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Talking Underwater
June 29, 2015   
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A Polish scientist who is an avid scuba diver has built a device that enables people to talk underwater.

The device is called a bionic sonar and was constructed by researchers led by Łukasz Nowak, Ph.D., from the Polish Academy of Sciences’ Institute of Fundamental Technological Research in Warsaw.

Nowak started working on the invention encouraged by his own experience as a diver. The device is intended to enable people to communicate freely underwater—without using complicated electronics. The device is modeled after mechanisms seen in nature. When they were preparing to build the device, Nowak and his research team from the Institute of Fundamental Technological Research spent time watching communication between dolphins and between seals from a seal sanctuary in the Polish seaside town of Hel and at research centers in Denmark.

“I scrutinized these marine mammals, which in many respects resemble people. I asked myself why they can communicate underwater, while people can’t,” says Nowak. “I started to look for solutions in makeshift conditions. I would build acoustic transmission systems using PVC pipes and everything I had on hand.”

Dolphins emit sounds of different frequencies in the water. They can generate acoustic waves that propagate through their bodies and then smoothly penetrate the water as signals used for communication. People cannot talk underwater because the sound from the air does not transfer to the water.

Previously divers were only able to communicate with one another during underwater expeditions through systems using cables or ultrasonic transmission systems. They needed to use expensive electronic equipment and full face masks for this. With Nowak’s invention, it is enough for a diver to take his breathing apparatus out of his mouth and speak into the device developed by the scientists.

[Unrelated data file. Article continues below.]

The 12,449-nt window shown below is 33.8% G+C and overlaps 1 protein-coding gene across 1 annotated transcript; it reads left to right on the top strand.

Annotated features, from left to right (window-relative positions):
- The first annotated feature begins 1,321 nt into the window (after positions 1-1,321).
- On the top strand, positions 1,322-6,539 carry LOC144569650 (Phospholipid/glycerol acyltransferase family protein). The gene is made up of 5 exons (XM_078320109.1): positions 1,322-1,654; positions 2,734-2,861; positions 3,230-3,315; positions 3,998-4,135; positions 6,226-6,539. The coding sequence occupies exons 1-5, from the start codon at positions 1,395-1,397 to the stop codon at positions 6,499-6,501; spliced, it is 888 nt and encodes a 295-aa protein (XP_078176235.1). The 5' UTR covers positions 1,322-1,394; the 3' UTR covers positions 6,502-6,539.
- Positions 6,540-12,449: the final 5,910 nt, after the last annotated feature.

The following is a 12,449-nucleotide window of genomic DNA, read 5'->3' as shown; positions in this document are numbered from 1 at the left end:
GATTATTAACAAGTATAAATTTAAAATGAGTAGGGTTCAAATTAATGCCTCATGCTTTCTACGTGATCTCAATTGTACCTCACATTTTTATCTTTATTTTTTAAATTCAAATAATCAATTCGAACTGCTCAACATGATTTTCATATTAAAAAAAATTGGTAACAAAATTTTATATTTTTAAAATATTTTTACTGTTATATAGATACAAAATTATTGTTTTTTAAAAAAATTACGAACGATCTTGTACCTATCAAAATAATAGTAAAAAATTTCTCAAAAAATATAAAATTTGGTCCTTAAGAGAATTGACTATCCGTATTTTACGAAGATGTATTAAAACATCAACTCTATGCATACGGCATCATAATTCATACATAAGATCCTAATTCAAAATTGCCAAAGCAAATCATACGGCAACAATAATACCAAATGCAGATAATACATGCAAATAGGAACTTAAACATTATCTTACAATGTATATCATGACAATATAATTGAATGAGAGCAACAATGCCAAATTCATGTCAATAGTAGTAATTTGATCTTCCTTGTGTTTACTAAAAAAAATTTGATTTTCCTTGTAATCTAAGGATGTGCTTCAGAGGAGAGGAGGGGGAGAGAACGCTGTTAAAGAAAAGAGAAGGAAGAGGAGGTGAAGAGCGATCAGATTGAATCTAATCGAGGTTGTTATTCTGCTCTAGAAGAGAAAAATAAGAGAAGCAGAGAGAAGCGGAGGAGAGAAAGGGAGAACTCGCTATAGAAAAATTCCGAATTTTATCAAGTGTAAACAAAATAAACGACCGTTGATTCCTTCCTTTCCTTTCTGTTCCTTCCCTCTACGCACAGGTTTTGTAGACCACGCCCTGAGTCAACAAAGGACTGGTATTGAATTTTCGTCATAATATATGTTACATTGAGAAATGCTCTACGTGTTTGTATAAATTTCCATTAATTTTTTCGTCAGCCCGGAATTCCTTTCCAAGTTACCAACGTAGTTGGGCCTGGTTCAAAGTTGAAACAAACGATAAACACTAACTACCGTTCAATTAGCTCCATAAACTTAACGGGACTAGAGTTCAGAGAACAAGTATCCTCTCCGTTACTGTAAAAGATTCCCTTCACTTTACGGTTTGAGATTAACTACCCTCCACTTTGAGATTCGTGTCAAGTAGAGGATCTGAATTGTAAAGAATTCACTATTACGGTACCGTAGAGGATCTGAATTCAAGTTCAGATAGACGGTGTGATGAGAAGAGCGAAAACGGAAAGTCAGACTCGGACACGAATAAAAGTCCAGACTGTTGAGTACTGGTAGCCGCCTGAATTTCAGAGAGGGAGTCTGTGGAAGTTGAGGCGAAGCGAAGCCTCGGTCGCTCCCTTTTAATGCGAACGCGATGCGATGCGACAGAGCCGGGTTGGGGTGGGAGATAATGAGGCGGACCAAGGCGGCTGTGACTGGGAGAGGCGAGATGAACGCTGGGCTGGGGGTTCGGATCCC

The demonstration version of the device makes it possible to talk over a distance of more than 20 meters. The invention will be useful not only for those working underwater and diving enthusiasts. The bionic sonar may also come in handy for locating objects, for example unmanned underwater vehicles.

In the project, the researchers from the Institute of Fundamental Technological Research have teamed up with scientists from the Medical University of Gdańsk and the University of Gdańsk.

Sounds can be divided into structural and aerodynamic varieties. The former arise in vibrating solids, for example when someone bangs their fist on a table. The latter are caused by vibrations of the air when we talk. Underwater, people are only able to hear structural sounds. For a voice to be audible underwater, it is necessary to transform the sound of the air passing through our lips into the vibrations of a solid body. The scientists have managed to develop a system that turns aerodynamic sounds into structural sounds that propagate in water.

Work on a demonstrator was carried out as part of the Foundation for Polish Science’s Inter program, which was completed in December last year. Now a prototype of the device will be created using funds available under the Impulse program. As part of this program, the Foundation for Polish Science also offers training programs and grants for those interested in going commercial with their research results.

Karolina Olszewska
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